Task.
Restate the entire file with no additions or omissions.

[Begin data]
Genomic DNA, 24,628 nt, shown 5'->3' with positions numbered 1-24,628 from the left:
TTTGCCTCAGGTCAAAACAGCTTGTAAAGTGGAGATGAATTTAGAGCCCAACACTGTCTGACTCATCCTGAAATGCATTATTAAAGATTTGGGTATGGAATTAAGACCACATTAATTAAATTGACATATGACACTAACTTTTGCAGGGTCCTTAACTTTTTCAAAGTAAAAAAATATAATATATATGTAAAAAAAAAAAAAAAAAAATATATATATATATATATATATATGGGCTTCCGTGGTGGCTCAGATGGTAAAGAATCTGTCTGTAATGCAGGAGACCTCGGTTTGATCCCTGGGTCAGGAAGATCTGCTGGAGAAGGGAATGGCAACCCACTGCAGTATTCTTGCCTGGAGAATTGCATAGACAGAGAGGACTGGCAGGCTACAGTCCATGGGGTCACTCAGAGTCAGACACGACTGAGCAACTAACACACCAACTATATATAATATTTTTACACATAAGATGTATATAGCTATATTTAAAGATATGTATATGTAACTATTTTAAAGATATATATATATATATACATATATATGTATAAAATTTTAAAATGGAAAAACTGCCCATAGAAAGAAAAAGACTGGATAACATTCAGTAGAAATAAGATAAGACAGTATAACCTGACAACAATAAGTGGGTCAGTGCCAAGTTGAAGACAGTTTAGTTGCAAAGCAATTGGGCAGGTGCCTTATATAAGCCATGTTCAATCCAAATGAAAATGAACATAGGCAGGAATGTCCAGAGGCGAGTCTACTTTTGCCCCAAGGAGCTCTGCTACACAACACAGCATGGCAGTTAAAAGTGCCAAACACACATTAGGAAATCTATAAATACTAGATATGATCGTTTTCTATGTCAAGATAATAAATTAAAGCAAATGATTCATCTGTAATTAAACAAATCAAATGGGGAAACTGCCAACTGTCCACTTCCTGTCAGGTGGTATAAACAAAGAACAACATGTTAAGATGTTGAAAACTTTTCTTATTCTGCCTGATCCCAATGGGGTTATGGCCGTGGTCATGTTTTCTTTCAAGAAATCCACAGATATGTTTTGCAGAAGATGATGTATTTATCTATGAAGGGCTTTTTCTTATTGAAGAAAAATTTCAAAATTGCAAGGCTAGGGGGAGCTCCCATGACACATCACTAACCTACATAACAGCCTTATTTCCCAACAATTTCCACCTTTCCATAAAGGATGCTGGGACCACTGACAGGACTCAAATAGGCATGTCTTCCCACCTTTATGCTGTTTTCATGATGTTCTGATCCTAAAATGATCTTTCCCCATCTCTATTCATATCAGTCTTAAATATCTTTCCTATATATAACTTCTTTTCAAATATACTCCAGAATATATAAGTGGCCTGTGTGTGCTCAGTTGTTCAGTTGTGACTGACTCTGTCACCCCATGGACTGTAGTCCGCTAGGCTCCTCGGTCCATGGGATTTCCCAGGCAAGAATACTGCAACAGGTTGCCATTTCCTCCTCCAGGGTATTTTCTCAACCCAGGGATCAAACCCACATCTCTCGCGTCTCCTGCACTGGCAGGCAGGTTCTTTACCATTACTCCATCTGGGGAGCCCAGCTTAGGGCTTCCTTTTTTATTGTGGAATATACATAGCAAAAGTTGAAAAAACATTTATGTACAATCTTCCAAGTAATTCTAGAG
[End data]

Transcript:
Genomic DNA, 24,628 nt, shown 5'->3' with positions numbered 1-24,628 from the left:
TTTGCCTCAGGTCAAAACAGCTTGTAAAGTGGAGATGAATTTAGAGCCCAACACTGTCTGACTCATCCTGAAATGCATTATTAAAGATTTGGGTATGGAATTAAGACCACATTAATTAAATTGACATATGACACTAACTTTTGCAGGGTCCTTAACTTTTTCAAAGTAAAAAAATATAATATATATGTAAAAAAAAAAAAAAAAAAATATATATATATATATATATATATGGGCTTCCGTGGTGGCTCAGATGGTAAAGAATCTGTCTGTAATGCAGGAGACCTCGGTTTGATCCCTGGGTCAGGAAGATCTGCTGGAGAAGGGAATGGCAACCCACTGCAGTATTCTTGCCTGGAGAATTGCATAGACAGAGAGGACTGGCAGGCTACAGTCCATGGGGTCACTCAGAGTCAGACACGACTGAGCAACTAACACACCAACTATATATAATATTTTTACACATAAGATGTATATAGCTATATTTAAAGATATGTATATGTAACTATTTTAAAGATATATATATATATATACATATATATGTATAAAATTTTAAAATGGAAAAACTGCCCATAGAAAGAAAAAGACTGGATAACATTCAGTAGAAATAAGATAAGACAGTATAACCTGACAACAATAAGTGGGTCAGTGCCAAGTTGAAGACAGTTTAGTTGCAAAGCAATTGGGCAGGTGCCTTATATAAGCCATGTTCAATCCAAATGAAAATGAACATAGGCAGGAATGTCCAGAGGCGAGTCTACTTTTGCCCCAAGGAGCTCTGCTACACAACACAGCATGGCAGTTAAAAGTGCCAAACACACATTAGGAAATCTATAAATACTAGATATGATCGTTTTCTATGTCAAGATAATAAATTAAAGCAAATGATTCATCTGTAATTAAACAAATCAAATGGGGAAACTGCCAACTGTCCACTTCCTGTCAGGTGGTATAAACAAAGAACAACATGTTAAGATGTTGAAAACTTTTCTTATTCTGCCTGATCCCAATGGGGTTATGGCCGTGGTCATGTTTTCTTTCAAGAAATCCACAGATATGTTTTGCAGAAGATGATGTATTTATCTATGAAGGGCTTTTTCTTATTGAAGAAAAATTTCAAAATTGCAAGGCTAGGGGGAGCTCCCATGACACATCACTAACCTACATAACAGCCTTATTTCCCAACAATTTCCACCTTTCCATAAAGGATGCTGGGACCACTGACAGGACTCAAATAGGCATGTCTTCCCACCTTTATGCTGTTTTCATGATGTTCTGATCCTAAAATGATCTTTCCCCATCTCTATTCATATCAGTCTTAAATATCTTTCCTATATATAACTTCTTTTCAAATATACTCCAGAATATATAAGTGGCCTGTGTGTGCTCAGTTGTTCAGTTGTGACTGACTCTGTCACCCCATGGACTGTAGTCCGCTAGGCTCCTCGGTCCATGGGATTTCCCAGGCAAGAATACTGCAACAGGTTGCCATTTCCTCCTCCAGGGTATTTTCTCAACCCAGGGATCAAACCCACATCTCTCGCGTCTCCTGCACTGGCAGGCAGGTTCTTTACCATTACTCCATCTGGGGAGCCCAGCTTAGGGCTTCCTTTTTTATTGTGGAATATACATAGCAAAAGTTGAAAAAACATTTATGTACAATCTTCCAAGTAATTCTAGAG